Unfinished: The Journal of Beatrix Potter transcribed by Leslie Linder

Yet another library oddity – a collection of Potter’s journals, which were originally written in code, transcribed by Linder. Unfortunately although the cracking of the code was interesting, the journal entries themselves had value only for dipping in and out of. Potter had kept a private diary for her own purposes, and as such this was not written from prosperity, but instead just a collection of very human comments.

I do want to see if I can hunt out the Beatrix Potter collection at the V&A next time I am in London though. Linder donated much of it as part of his fascination with Potter.

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Bye Bye BnB – Joan Campell

Following two quite heavy-going books, Bye Bye B&B is a humorous anecdotal biography on the last year of operation of a B&B near Thurso in the far north of the Scottish Highlands. This had me laughing aloud at times, especially when Campbell is dealing with BT and their notoriously dreadful customer services. Or when she lets guests ride her own horses and they get carried away by them

The life of a B&B owner is not for everyone, and even for those who choose it certainly has its challenges. Not least the tourist board Visit Scotland’s changing standards and methods of inspection. This is hard enough for a woman who ultimately leaves her B&B for a career with VisitScotland, so you are left wondering just how those less connected to the organisation feel.

 

The Great Escape – Angus Deaton

In the original “Great Escape” some individuals escaped from a prisoner of war camp, but in doing so had little impact on, or even made things worse for, the people left behind. In this book Deaton argues that the Western economic and medical success is of a similar kind, and that much of the world has been left behind. The question then posed is is this inevitable? And are there solutions to the cruelty of inequality?

Although this is by no means a light read, I found the experience of reading an economic text from an economist who doesn’t necessary push that the solutions to structural problems lie in the market to be a good one. Having tackled the costs as well as value of IPR, he then moves onto the aid paradox, and how it can support regimes that would otherwise fall and for which a case should be made that they should be allowed to fall with the will of their citizens.

There are some good bubble charts in the early pages where the underlying patterns for how the health, wealth and inequality of nations are linked, and he makes all this analysis understandable to this statistician.

Since this book was written Deaton has won the Nobel Prize for Economics, which is promising for the recognition of the direction this field can go in.

The Path – Professor Michael Puett and Christine Gross-Loh

One of those books that just seems to have appeared in my to read pile, The Path didn’t grab me for a long time. But I finally picked it up prior to a road trip this summer, and it certainly gave me something to think about.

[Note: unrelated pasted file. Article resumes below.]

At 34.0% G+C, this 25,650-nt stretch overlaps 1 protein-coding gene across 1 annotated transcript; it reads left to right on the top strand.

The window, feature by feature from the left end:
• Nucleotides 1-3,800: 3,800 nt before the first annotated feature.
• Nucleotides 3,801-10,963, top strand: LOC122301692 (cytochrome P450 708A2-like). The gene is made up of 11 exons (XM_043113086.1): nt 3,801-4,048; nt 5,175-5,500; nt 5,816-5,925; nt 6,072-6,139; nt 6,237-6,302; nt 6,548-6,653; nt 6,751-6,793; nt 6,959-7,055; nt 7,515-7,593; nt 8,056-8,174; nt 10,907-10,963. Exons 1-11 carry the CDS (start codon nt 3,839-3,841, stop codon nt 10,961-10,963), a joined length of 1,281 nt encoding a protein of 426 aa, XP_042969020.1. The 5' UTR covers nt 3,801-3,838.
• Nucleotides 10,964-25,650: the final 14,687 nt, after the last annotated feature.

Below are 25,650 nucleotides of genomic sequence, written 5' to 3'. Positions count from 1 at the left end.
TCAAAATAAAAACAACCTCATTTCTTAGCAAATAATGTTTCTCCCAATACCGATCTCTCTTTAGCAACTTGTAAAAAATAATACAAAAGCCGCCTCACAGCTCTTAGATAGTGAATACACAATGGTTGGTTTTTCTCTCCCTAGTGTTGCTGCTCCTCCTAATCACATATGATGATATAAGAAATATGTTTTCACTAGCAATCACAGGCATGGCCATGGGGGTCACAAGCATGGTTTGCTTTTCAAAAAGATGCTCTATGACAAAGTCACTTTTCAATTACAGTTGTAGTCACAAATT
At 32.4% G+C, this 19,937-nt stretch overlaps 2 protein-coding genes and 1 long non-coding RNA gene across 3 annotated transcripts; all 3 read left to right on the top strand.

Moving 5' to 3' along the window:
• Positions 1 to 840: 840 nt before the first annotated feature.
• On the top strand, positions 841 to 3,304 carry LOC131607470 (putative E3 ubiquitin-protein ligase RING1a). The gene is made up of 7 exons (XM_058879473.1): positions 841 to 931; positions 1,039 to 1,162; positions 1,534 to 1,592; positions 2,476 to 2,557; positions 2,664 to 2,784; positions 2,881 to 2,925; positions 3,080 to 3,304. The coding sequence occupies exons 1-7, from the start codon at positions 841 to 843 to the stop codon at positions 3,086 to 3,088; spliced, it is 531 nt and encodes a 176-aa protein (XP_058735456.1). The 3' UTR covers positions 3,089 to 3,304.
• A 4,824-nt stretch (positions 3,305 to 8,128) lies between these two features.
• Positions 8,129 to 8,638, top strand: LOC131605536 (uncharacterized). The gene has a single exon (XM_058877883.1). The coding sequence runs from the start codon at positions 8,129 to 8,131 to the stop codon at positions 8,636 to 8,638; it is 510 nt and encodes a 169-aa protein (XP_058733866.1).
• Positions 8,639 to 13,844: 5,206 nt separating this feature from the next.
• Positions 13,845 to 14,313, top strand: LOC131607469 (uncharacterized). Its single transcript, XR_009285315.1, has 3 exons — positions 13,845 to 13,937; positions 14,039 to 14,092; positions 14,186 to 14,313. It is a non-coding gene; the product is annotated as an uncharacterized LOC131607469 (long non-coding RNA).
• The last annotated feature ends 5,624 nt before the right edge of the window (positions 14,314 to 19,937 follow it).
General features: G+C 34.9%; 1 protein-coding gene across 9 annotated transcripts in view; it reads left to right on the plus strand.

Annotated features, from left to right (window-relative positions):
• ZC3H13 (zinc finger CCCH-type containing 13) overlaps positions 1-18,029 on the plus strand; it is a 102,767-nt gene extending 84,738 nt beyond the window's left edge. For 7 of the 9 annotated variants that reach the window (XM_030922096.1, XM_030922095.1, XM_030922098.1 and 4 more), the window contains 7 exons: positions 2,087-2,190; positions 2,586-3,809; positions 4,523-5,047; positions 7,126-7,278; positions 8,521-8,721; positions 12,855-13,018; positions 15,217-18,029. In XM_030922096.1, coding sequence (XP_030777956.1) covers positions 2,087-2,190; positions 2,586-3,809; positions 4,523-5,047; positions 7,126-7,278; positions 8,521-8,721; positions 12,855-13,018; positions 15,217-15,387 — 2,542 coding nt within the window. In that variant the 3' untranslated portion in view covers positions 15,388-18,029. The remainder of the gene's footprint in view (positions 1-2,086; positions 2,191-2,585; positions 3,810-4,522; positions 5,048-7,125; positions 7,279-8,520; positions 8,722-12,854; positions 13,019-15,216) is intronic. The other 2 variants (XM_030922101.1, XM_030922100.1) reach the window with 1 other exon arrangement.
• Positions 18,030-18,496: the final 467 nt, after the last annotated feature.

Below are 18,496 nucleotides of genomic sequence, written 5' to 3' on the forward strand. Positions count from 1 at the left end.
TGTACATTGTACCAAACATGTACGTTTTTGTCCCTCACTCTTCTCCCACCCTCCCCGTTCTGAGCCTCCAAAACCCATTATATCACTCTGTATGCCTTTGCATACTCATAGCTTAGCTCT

The central theme is that ancient Chinese philosphy is valuable to everyday life in the modern Western world. I was sceptical of this before I read it, certainly books that usually make such promises then disappear down a rabbit hole. But this book is short and to the point. Each philosopher’s teachings are linked back to the modern world and how they can help us today, and with generous margins this book comes in at under 200 pages.

Puett’s normal audience is an undergraduate course of, not necessarily philosophy, students. It is accessibly pitched and intended to help think about how to live your own life, but also how to manage others, be they family members or in a work environment. It is about how to find The Way, and guide your life so you are working with it rather than struggling against both your own nature and the outside world.

It is a very good sign when a non-fiction book leaves me hunting through the further reading section to learn more, and thinking about how what I read can be woven into my life.

Samuel Taylor Coleridge – Selected Letters – Edited by H. J. Jackson

I had been inspired to try Coleridge from reading The Lure of the Lake District, which specifically recommended some of Coleridge’s letters as further reading. This has been sitting on the “guilt pile” for a while, since the non-completion of Samuel Taylor Coleridge, Selected Poems. But I added it to the set to take away with us on a camping trip, and rattled through it.

He has an enviable list of correspondents, including Wordsworth and Humphrey Davvy. It is fascinating to read the correspondence between these “Greats” as just friends who mostly discuss ordinary matters. But in his earlier years he did not shy away from big topics, some of which remain contemporary as he discusses the benefits a minimum wage, and guaranteed work “from the parish” and his and Poole’s plans for a Pantisocracy, a classless society.

Aside from his letters on living in the Lake District, I was surprised by his frankness with his correspondents on the subjects of his ill health, both depression and pain-related. He is an entertaining, satisfying letter writer, and I’m now tempted to keep an eye out for the full letter collections should I find them in a second hand shop.

The Clothing of Books – Jhumpa Lahiri

This is a lovely little essay I borrowed in ebook format from the library. It examines how little influence most authors have on their book jackets, and yet how much what is on the book jacket influences reader perceptions.